Youth Services - Statistics & Links
Youth and Impaired Driving
Road crashes continue to be leading cause of death among teenagers.
The statistics for motor vehicle crashes and alcohol-related crashes among young drivers are alarming.
- Young people have the highest rates of traffic death and injury per capita among all age groups and the highest death rate per kilometer driven among all drivers under 75 years of age. More 19-year-olds die or are seriously injured than any other age group.
- Motor vehicle crashes are the leading cause of death among 16 to 25 year olds, and alcohol and/or drugs are a factor in 55% of those crashes.
- 16-25 year olds constituted 13.7% of the population in 2009, but made up almost 31.1 % of the alcohol-related traffic deaths.
Studies conclude that young drivers are over-represented in road crashes for two primary reasons: inexperience and immaturity. Although young people are the least likely to drive impaired, the ones who do are at very high risk of collision.
For more information, please see Youth and Impaired Driving: Opportunities for Progress.
Characteristics of the Drinking and Driving Problem Among Youth
- Older Teens: Of all the young drinking drivers who are killed or seriously injured, the smallest proportion is 16 years of age. The largest proportion is 19 years of age.
- Males: Account for 87% of the young fatally injured drinking drivers and 89% of the seriously injured drinking drivers.
- Summertime: Young drinking drivers are most likely to be killed or injured in the summer (32.4% and 40.8% respectively) and least likely to be killed or injured in the winter (8% and 11.4% respectively).
- Weekend: A large percentage of young drinking drivers die or are seriously injured on the weekend.
- Night time: The vast majority of young drinking drivers die or are seriously injured in crashes at night.
- Automobiles: Most young drinking drivers are killed or seriously injured when driving an automobile.
- Single-vehicle: Young drinking drivers are most likely to be involved in single-vehicle crashes.
- At fault: In nearly two-thirds of the alcohol-related multiple vehicle crashes, it was the fatally injured teen driver who had been drinking and not the other drivers.
- Crashes: By the time a driver reaches a blood alcohol content of .10%, he or she is 51 times more likely than a non-drinking driver to be involved in a fatal crash.
Graduated Licensing Programs and .00% BAC Requirements for Young Drivers
Most provinces and territories in Canada have some form of graduated licensing program (GLP) for young and beginning drivers. These programs are designed to give new and young drivers an opportunity to gain driving experience while limiting known risks. They typically include a zero blood alcohol content requirement, as well as night-time and highway driving restrictions and a limit on passenger numbers.
In recognition of the heightened dangers alcohol poses to young drivers, many provinces have introduced, or are considering, longer zero BAC requirements. (MADD Canada recommends an extension up to age 21.) This requirement remains in effect until the stated age, regardless of when the young driver completes the GLP.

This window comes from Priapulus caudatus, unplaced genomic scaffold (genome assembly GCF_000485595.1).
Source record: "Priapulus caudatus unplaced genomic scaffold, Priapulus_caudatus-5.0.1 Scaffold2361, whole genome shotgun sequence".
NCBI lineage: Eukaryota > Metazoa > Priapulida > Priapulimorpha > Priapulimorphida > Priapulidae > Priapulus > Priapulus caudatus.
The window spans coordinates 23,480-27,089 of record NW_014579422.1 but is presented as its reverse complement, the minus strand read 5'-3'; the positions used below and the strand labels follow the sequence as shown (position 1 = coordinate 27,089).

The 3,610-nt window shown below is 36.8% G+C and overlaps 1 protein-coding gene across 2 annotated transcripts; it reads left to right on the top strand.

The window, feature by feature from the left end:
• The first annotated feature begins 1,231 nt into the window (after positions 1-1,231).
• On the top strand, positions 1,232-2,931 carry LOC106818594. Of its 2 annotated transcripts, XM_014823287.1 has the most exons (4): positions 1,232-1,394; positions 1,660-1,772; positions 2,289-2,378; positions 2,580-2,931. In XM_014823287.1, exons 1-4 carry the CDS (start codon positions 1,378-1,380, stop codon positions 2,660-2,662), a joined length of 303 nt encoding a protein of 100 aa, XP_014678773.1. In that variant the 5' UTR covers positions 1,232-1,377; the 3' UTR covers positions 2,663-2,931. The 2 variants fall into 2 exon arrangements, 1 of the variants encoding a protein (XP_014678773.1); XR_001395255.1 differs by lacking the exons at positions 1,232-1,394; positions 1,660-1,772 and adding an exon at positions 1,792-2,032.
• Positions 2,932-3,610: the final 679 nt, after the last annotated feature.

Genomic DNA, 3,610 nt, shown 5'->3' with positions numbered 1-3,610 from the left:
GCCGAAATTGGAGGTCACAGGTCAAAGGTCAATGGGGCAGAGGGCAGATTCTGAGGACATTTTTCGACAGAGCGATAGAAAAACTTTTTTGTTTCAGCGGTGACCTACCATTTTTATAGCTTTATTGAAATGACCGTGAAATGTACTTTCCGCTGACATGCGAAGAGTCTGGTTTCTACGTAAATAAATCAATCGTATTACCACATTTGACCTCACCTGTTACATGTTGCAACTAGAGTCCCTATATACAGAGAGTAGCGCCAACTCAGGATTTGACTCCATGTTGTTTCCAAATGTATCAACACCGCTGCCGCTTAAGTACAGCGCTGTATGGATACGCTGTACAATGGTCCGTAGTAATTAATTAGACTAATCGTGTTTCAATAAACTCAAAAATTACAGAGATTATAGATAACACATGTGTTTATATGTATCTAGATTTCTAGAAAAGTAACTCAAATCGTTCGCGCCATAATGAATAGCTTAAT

Young drivers are already disadvantaged due to their inexperience, and they should not have their judgment impaired by alcohol. They tend to be risk takers and are less cautious than their older counterparts, so, even in the absence of alcohol, they are at greater risk of crash than older, more experienced drivers. And when alcohol is added, young drivers are at far greater risk of death than their older driving counterparts with comparable BACS.
The .00% BAC restriction has been shown to reduce impaired driving and crashes among young drivers. A study of Ontario’s .00% BAC restriction showed a 25% reduction in the number of Grade 11 and Grade 12 males who reported driving after drinking.
For more information, see
- Rating the Provinces and Territories: The 2009 Report
- MADD Canada Model 2009
- Youth and Impaired Driving: Opportunities for Progress.
Project Gearshift - A campaign designed to drive change in Canada around teen driver safety.
Xperiment.ca - Your site to get the real deal on drugs
Impaired Driving - Ontario Government web site on the consequences of driving impaired
DrugsNot4Me – Drug facts, risks, get help and use your voice
Drinkingfacts.ca - A great resource on everything alcohol-related
www.camh.net - Centre for Addiction and Mental Health
www.osaid.org - Ontario Students Against Impaired Driving
www.saddalberta.com - The Students Against Drinking and Driving Association of Alberta - Information on this year's CYAID conference can also be found here
www.saddsask.ca - Students Against Drinking Driving - Saskatchewan
www.madd.org - MADD USA
www.teensnowtalk.com - Teens Now Talk Magazine Inc.
www.whatswithweed.ca - A really informative website on all things marijuana
www.parentactionondrugs.org - A great website for drug-related resources
www.ofifc.org - Ontario Federation of Indian Friendship Centres
www.nationalantidrugstrategy.gc.ca - Youth drug prevention for parents and national anti drug strategy
www.virtual-party.org - The virtual-party is written by a group of young people. Make some choices and pick up some pointers on how to keep the harm out of your party-style
Canadadrugfree.ca – A site dedicated to reducing the trial of illicit drugs and misuse of prescription drugs by youth in Canada.
Parent Action Pack- Talking points and conversations with your teen